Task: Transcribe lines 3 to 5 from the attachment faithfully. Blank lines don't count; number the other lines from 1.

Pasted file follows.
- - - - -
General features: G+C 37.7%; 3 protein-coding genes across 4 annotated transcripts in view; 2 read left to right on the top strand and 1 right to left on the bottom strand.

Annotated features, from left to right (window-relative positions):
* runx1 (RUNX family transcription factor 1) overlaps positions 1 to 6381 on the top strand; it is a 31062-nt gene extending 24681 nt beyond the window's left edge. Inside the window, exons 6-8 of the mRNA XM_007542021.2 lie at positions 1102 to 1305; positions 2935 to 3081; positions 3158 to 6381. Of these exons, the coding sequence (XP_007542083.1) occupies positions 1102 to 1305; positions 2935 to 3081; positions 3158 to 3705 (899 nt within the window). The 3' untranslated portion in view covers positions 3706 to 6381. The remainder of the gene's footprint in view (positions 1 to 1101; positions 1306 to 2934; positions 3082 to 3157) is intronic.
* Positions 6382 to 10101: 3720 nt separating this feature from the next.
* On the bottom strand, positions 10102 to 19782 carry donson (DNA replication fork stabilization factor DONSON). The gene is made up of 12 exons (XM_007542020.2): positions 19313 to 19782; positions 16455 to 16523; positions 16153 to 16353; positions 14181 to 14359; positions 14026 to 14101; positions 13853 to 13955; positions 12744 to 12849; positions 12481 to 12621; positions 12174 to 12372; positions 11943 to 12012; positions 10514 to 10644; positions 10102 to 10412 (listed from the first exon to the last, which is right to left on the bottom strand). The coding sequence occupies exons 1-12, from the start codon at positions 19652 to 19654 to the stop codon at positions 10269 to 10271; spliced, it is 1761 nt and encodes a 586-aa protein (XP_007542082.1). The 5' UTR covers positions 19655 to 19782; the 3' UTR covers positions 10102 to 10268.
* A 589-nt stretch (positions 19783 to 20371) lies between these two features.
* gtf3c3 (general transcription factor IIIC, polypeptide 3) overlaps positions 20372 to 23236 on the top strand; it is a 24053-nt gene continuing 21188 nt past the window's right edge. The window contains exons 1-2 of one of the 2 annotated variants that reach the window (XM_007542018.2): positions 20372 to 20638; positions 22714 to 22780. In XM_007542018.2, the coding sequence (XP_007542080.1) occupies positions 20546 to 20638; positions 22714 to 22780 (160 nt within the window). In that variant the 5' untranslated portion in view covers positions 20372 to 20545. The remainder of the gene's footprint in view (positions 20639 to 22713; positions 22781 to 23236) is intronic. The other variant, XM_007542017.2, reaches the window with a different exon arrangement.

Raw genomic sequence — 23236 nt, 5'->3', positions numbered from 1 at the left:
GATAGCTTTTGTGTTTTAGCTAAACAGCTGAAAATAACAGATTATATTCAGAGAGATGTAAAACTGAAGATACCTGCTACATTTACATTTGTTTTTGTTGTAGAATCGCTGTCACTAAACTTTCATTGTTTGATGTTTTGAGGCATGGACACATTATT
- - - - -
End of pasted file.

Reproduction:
* runx1 (RUNX family transcription factor 1) overlaps positions 1 to 6381 on the top strand; it is a 31062-nt gene extending 24681 nt beyond the window's left edge. Inside the window, exons 6-8 of the mRNA XM_007542021.2 lie at positions 1102 to 1305; positions 2935 to 3081; positions 3158 to 6381. Of these exons, the coding sequence (XP_007542083.1) occupies positions 1102 to 1305; positions 2935 to 3081; positions 3158 to 3705 (899 nt within the window). The 3' untranslated portion in view covers positions 3706 to 6381. The remainder of the gene's footprint in view (positions 1 to 1101; positions 1306 to 2934; positions 3082 to 3157) is intronic.
* Positions 6382 to 10101: 3720 nt separating this feature from the next.
* On the bottom strand, positions 10102 to 19782 carry donson (DNA replication fork stabilization factor DONSON). The gene is made up of 12 exons (XM_007542020.2): positions 19313 to 19782; positions 16455 to 16523; positions 16153 to 16353; positions 14181 to 14359; positions 14026 to 14101; positions 13853 to 13955; positions 12744 to 12849; positions 12481 to 12621; positions 12174 to 12372; positions 11943 to 12012; positions 10514 to 10644; positions 10102 to 10412 (listed from the first exon to the last, which is right to left on the bottom strand). The coding sequence occupies exons 1-12, from the start codon at positions 19652 to 19654 to the stop codon at positions 10269 to 10271; spliced, it is 1761 nt and encodes a 586-aa protein (XP_007542082.1). The 5' UTR covers positions 19655 to 19782; the 3' UTR covers positions 10102 to 10268.